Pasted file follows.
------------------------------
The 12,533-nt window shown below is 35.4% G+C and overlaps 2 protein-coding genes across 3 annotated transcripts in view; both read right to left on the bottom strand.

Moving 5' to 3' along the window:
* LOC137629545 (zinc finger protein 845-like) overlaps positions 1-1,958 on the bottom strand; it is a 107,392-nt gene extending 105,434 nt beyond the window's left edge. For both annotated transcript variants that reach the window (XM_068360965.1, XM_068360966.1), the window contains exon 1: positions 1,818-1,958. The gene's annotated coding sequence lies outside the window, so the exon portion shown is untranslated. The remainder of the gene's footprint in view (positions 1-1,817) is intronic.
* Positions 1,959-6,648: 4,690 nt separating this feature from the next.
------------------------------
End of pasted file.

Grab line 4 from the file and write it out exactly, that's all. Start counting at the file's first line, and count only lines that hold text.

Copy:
* Positions 1,959-6,648: 4,690 nt separating this feature from the next.